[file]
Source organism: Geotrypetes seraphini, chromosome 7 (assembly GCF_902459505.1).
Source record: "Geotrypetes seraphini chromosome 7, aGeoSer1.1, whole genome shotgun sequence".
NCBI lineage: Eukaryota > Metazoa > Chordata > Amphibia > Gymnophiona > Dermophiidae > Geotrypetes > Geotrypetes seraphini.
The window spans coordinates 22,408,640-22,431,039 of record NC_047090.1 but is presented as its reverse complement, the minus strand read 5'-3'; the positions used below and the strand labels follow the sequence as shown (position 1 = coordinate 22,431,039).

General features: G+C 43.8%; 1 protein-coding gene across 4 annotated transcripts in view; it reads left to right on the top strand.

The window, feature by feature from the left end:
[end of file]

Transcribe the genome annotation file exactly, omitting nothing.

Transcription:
Source organism: Geotrypetes seraphini, chromosome 7 (assembly GCF_902459505.1).
Source record: "Geotrypetes seraphini chromosome 7, aGeoSer1.1, whole genome shotgun sequence".
NCBI lineage: Eukaryota > Metazoa > Chordata > Amphibia > Gymnophiona > Dermophiidae > Geotrypetes > Geotrypetes seraphini.
The window spans coordinates 22,408,640-22,431,039 of record NC_047090.1 but is presented as its reverse complement, the minus strand read 5'-3'; the positions used below and the strand labels follow the sequence as shown (position 1 = coordinate 22,431,039).

General features: G+C 43.8%; 1 protein-coding gene across 4 annotated transcripts in view; it reads left to right on the top strand.

The window, feature by feature from the left end: